(CBS4) – State Rep. Alex Valdez serves Colorado’s 5th district, which has the highest concentration of bars and restaurants in the state. Valdez said he feels their pain as they struggle to stay open amid the coronavirus pandemic. He too is a small business owner.
After building Ecomark Solar over ten years, Valdez had to furlough 10 percent of his workforce last week. He fears the situation will only get worse.
“So many businesses in Colorado, small businesses rely on their customers’ ability to get loans. And if that goes away then we have a whole other problem,” said Valdez.
Valdez plans to be the voice of struggling small business owners when he returns to work at the state Capitol. He won’t be alone.
“Two weeks ago we were part of a booming economy,” said State Sen. Rob Woodward, who represents Senate District 15.
Woodward owns 50 fast food restaurants that employ 500 people. He said overnight he’s gone into survival mode and already closed four restaurants.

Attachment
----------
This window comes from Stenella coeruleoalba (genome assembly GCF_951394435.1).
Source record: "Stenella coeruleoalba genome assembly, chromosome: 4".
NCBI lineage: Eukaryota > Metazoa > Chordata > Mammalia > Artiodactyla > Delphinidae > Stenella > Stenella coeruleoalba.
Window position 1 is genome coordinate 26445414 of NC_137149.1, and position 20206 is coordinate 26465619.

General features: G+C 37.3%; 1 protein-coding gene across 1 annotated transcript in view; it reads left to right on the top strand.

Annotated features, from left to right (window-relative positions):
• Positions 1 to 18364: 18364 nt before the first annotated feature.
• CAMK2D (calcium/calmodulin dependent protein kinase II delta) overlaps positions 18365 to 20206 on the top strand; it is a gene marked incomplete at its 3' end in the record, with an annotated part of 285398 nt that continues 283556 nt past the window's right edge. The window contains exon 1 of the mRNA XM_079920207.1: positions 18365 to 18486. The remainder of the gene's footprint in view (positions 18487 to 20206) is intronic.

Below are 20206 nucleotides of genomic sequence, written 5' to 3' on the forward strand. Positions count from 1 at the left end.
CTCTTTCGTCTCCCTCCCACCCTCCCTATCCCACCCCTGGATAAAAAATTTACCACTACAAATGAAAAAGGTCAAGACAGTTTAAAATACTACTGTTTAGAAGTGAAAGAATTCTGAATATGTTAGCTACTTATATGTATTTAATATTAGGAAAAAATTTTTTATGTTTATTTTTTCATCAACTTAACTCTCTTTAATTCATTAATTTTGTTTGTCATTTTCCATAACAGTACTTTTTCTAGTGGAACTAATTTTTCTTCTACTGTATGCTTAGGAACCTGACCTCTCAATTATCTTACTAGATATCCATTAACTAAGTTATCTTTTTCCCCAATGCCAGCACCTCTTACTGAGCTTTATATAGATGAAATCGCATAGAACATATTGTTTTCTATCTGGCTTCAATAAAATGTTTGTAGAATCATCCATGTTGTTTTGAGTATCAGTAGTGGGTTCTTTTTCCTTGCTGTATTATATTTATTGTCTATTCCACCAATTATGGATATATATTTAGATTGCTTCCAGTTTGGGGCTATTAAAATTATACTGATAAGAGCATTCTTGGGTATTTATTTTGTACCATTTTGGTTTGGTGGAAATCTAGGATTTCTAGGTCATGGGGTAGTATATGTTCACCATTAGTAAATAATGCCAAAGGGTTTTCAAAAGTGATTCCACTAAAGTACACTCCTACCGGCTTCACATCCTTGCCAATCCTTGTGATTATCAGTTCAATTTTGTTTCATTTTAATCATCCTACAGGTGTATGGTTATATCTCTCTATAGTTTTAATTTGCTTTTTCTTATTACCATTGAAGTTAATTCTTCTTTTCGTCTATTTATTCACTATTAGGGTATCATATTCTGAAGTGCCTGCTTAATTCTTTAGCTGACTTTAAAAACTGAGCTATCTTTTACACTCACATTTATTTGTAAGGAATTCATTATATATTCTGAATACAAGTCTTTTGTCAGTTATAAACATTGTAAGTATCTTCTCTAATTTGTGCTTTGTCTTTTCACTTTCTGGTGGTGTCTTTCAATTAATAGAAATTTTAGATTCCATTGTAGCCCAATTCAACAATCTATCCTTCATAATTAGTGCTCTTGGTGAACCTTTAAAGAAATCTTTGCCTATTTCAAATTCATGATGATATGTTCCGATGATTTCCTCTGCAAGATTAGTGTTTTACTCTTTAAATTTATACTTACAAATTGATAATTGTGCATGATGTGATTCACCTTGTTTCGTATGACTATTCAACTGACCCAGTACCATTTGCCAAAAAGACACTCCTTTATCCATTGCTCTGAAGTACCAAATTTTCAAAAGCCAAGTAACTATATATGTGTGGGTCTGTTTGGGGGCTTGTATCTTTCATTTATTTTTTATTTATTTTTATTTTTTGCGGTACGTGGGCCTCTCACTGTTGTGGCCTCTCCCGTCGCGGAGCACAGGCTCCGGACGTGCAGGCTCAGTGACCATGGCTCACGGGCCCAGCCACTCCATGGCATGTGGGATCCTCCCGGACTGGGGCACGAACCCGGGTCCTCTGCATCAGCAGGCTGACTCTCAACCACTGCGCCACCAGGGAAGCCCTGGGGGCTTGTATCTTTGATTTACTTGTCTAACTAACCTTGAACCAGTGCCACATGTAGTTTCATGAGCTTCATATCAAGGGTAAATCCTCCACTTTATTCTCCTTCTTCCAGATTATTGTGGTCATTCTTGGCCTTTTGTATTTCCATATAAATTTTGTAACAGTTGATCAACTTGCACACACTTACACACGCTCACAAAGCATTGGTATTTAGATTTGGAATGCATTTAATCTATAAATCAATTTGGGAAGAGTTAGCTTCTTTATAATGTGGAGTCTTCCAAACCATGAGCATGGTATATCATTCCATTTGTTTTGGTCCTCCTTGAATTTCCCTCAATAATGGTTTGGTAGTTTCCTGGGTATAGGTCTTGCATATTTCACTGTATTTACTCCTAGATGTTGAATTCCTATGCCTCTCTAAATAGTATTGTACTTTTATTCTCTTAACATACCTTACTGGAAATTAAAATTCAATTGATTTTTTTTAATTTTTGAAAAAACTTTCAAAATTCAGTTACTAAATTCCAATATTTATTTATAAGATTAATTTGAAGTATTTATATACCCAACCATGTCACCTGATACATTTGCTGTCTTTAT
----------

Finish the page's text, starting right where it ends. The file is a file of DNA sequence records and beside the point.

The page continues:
“We saw many restaurants lose 80 percent of their sales in a week,” said Woodward. “The thing that keeps me up at night is how to keep as many people as possible on payrolls.”
Woodward said some of those who have been laid off are being told unemployment checks won’t arrive for weeks. He plans to change that when the legislative session resumes.
“Its not fair for those folks to have to wait six weeks in some cases to get that first check, if they were counting on a paycheck in two weeks,” said Woodward.
Valdez is also looking at legislation to help laid off workers by helping their employers.
“We really have to look at how do we lower barriers first of all so businesses can operate at a lower cost.. so bring people back.”
While state lawmakers can help with regulations, they can’t help with stimulus money. Unlike the federal government, the state has to balance its budget and it has taken a big hit in the last couple of weeks.
Valdez and Woodward say one of the most promising lifelines for businesses right now is a provision in the Cares Act passed by Congress. It incentivizes businesses to keep employees on their payroll instead of unemployment insurance until the worst of the virus is over. The Paycheck Protection Program loans businesses money, and if they give their employees for at least 8 weeks, they don’t have to repay the loan. Woodward says he’s hoping to secure a loan so he can reopen the restaurants he’s closed and rehire workers.